Health Canada now advises that first solid foods for infants be iron-rich. By about 6 months of age, baby should be served pork, meat, fish, poultry, or meat alternatives daily.

WHY? Baby needs iron for optimal brain development and growth. At 6 months baby’s iron stores are depleted so a food source is needed. Pork is one of nature’s best sources of iron.

Canadian Guidelines Recommend Meats as Baby’s First Solid Food

In a major departure from conventional advice, new Canadian guidelines say parents should be offering their six-month-old infants pork, meat, fish, poultry or meat alternatives two or more times a day on a daily basis.

The guidelines state iron-rich foods should be the first that babies consume when being introduced to solids. The iron-rich foods recommended include pork, meat, poultry, fish, eggs, tofu, legumes and iron-fortified infant cereals.

Iron in pork is more readily absorbed by the body

Frequent consumption of pork, meat, poultry and fish, can contribute considerably to meeting infant iron requirements because the heme iron provided by animal sources is more readily absorbed than non-heme iron found in plant-based foods such as infant cereals.

The recommendations are groundbreaking. Previously, it was recommended that babies start out eating infant cereals, followed by fruits and vegetables, then meat as they transition to solid foods. But when you look at the science, there is no reason to do that.

The rationale for this change in infant feeding practices is two-fold. 

  • Firstly, iron is critical for a baby’s growth and cognitive, neurological, motor and behaviour development.
  • Secondly, by about six months, a baby’s iron stores start to diminish and those solely fed breast milk will not meet their iron requirements and are in danger of becoming anemic or iron-deficient. Iron deficiency during infancy and childhood may affect proper brain development, which is irreversible.

Pureeing meat is as simple as making fruits and vegetables into baby food. However, pureed meat for babies should not contain added salt, sugars or oils. At first, a portion size of meat recommended is about one or two tablespoons at each meal. The amount of food offered should be guided by the infant's hunger and satiety cues.



Nature has provided delicious, iron-rich pork perfectly compatible with the way humans absorb iron – very efficiently. Adding meat to a meal also helps our bodies absorb up to four times the amount of iron from other foods like green vegetables, bread and cereals. Given the small size of baby’s stomach, serving meat at each meal make good nutritional sense.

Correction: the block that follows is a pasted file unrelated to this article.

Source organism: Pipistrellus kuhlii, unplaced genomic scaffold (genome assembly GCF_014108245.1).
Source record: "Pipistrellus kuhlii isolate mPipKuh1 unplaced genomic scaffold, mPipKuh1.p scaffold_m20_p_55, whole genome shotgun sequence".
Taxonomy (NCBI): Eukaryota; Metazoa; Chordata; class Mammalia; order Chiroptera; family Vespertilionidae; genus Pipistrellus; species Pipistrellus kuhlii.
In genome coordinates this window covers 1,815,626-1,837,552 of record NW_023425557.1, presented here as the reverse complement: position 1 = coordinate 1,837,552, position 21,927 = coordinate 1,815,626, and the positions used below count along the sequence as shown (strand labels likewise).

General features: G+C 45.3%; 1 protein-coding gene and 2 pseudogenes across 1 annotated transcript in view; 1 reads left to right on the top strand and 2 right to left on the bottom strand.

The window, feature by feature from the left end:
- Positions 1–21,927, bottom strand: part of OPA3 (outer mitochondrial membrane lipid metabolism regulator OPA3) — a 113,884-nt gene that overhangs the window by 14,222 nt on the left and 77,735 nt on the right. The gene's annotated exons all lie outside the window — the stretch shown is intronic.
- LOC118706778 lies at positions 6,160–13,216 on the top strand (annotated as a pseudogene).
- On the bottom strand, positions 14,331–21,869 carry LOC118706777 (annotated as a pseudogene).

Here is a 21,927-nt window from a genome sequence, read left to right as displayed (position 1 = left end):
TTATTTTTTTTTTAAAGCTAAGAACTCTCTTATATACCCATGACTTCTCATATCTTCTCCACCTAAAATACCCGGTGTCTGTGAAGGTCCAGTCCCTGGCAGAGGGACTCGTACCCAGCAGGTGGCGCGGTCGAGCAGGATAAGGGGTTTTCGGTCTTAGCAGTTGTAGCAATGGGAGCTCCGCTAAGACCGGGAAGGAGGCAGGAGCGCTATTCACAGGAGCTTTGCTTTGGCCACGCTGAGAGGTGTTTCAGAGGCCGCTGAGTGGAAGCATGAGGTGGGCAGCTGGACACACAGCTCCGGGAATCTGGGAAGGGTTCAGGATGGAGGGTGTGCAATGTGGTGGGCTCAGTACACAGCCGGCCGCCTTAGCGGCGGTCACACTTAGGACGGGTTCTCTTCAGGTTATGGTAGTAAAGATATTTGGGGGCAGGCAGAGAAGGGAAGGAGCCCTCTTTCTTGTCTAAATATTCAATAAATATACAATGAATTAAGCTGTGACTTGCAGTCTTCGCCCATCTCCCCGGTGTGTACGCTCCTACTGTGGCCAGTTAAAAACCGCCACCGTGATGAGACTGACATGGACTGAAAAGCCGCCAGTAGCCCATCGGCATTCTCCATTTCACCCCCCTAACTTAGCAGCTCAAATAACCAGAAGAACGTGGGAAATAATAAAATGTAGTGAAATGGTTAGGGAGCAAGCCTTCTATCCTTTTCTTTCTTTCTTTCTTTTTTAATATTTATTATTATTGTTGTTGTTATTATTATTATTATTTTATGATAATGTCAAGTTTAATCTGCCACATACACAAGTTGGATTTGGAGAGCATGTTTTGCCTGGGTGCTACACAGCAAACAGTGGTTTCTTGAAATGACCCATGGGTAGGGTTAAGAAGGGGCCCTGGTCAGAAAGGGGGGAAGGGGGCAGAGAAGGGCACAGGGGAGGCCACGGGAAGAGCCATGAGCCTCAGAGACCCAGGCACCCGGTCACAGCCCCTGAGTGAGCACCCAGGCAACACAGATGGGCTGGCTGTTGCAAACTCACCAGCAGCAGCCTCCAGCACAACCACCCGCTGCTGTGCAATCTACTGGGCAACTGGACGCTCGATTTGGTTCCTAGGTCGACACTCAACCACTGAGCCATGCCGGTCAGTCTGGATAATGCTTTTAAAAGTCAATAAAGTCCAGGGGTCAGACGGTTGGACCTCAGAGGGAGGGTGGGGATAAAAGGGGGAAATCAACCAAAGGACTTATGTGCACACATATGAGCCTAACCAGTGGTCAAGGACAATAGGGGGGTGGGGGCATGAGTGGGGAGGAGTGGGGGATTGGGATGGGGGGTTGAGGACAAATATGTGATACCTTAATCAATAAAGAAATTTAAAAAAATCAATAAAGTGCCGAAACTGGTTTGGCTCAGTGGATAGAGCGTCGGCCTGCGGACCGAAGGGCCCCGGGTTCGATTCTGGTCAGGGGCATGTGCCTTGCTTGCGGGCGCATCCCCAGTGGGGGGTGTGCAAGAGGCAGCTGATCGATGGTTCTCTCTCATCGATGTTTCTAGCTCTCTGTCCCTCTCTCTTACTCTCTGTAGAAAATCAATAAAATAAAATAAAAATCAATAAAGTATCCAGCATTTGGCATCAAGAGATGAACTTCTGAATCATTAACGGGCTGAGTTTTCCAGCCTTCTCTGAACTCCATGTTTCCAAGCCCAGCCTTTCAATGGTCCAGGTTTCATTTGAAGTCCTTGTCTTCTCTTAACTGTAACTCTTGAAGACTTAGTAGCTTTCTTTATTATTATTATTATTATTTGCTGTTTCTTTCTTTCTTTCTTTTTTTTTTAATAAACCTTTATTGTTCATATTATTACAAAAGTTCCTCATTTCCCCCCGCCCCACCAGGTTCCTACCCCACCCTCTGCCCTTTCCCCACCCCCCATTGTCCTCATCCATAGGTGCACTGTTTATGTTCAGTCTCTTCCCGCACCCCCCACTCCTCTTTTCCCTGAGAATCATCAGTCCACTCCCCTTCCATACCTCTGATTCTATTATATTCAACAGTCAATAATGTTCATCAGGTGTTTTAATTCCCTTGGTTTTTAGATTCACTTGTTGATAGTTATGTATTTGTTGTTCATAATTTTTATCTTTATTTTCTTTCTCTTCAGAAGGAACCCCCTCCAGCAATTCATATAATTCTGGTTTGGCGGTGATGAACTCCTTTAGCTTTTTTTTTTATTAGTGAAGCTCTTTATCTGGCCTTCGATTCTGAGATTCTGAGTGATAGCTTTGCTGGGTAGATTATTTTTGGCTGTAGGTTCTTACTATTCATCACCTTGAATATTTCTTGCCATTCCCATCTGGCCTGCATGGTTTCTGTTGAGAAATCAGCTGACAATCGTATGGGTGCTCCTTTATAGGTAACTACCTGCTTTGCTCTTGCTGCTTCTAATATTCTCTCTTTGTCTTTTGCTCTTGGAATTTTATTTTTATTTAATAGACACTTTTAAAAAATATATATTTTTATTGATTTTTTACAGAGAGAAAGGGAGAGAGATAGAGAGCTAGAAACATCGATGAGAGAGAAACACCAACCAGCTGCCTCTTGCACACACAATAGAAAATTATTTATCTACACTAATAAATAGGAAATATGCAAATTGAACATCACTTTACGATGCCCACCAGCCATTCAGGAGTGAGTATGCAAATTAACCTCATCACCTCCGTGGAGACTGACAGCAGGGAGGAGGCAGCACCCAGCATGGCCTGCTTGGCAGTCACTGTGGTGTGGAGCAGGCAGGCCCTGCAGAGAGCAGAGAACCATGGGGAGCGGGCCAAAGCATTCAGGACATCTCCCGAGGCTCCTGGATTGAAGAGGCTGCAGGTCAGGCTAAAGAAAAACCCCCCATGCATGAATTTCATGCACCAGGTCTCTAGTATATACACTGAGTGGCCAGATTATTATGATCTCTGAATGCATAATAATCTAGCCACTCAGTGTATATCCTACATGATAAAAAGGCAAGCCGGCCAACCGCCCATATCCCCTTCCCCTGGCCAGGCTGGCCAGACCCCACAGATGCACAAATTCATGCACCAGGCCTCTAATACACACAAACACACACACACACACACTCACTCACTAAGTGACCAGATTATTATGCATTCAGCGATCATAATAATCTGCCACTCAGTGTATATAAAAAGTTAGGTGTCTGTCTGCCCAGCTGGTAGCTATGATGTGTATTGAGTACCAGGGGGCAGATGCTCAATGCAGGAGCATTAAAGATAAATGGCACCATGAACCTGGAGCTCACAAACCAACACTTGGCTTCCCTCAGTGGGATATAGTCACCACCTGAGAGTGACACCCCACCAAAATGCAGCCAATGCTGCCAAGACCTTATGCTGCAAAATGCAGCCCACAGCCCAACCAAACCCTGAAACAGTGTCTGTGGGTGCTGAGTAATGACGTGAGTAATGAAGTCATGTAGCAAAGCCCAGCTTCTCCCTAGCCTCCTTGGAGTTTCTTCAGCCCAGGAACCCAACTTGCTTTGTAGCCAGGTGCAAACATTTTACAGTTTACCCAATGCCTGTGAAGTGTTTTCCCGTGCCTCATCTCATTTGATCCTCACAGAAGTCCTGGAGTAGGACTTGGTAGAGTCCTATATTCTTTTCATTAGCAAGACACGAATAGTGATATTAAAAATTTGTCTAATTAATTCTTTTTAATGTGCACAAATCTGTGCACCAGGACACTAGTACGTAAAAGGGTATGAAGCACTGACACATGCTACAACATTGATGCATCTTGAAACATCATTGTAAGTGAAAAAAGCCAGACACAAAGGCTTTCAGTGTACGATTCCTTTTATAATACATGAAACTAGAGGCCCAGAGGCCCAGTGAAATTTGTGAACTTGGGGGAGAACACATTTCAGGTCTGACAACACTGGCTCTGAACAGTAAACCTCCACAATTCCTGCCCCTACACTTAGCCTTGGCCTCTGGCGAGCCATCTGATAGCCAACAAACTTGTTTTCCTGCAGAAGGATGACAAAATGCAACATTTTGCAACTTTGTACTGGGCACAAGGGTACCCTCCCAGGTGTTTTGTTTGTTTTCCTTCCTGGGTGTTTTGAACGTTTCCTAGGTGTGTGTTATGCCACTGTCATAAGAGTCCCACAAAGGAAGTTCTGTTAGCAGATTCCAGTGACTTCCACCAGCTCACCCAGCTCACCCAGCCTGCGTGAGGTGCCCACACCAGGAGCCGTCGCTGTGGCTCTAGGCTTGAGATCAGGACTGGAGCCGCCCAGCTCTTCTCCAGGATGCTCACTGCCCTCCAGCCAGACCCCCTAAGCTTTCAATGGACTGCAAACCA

Common Sense Approach to Feeding Babies Should Prevail

People enjoy an abundance of nutritious foods, which, if eaten in balance and moderation, have allowed us to develop and thrive. 

Let’s face it; some couple of hundred years ago there was no conveniently boxed rice or wheat powders artificially fortified with iron just so babies would meet their iron requirements.  Why serve these products when nature has provided delicious, iron-rich foods perfectly compatible with the very efficient way humans absorb iron  when it is from an animal source. 

Meats are an anchor in a healthy meal for the family.  Now six-month-old infants can (and should) enjoy meats as the foundation of their meals too. 

Iron May Prevent Behavioural Issues in Small Babies

In a study published last December in Pediatrics, scientists at Umeå University in Sweden found iron supplements may help boost brain development and ward off behavioural problems, like ADHD later in life, in low birth weight infants.  Low birth weight babies are more likely to end up iron deficient and need more of the nutrient for catch-up growth. 

In the randomized controlled trial, researchers followed 285 infants born between 4 pounds, 7 ounces and 5 pounds, 8 ounces.  When the babies were six weeks old, the researchers randomly assigned them to get iron drops or iron-free placebo drops each day until their six-month birthday.

Then at age three and a half, the children were assessed for intelligence and their parents were surveyed about their offspring’s behavioural issues. The researchers compared kids in the iron- and placebo-drop study groups with another 95 children who were born at normal weight.

There were no significant differences in IQ between the low birth weight groups whether on the iron regime or not, and the normal-weight control group. 

However, significantly more babies given placebo drops had behavioural problems, as reported by their parents.  The issues included problems managing emotional reactions, anxiety and depression, as well as sleep and attention problems.

The researchers suggest a causal relation between infant iron deficiency and later behavioural problems.  They are continuing to monitor the same group of children as they get older, to see if new cognitive or behaviour problems develop or old ones get better.

It is important for all parents meet with their health care provider to discuss their baby’s iron requirements.


Sourced from Globe and Mail, Reuters and information provided by Karine Gale, RD, Canada Beef Inc.


Nutrition for Healthy Term Infants - Recommendations from Birth to Six Months (A joint statement of Health Canada, the Canadian Paediatric Society, Dietitians of Canada, and Breastfeeding Committee for Canada,  September 2012).

Effects of Iron Supplementation of LBW Infants on Cognition and Behavior at 3 Years, Pediatrics 2013; 131:1 47-55; published ahead of print December 10, 2012, doi:10.1542/peds.2012-0989.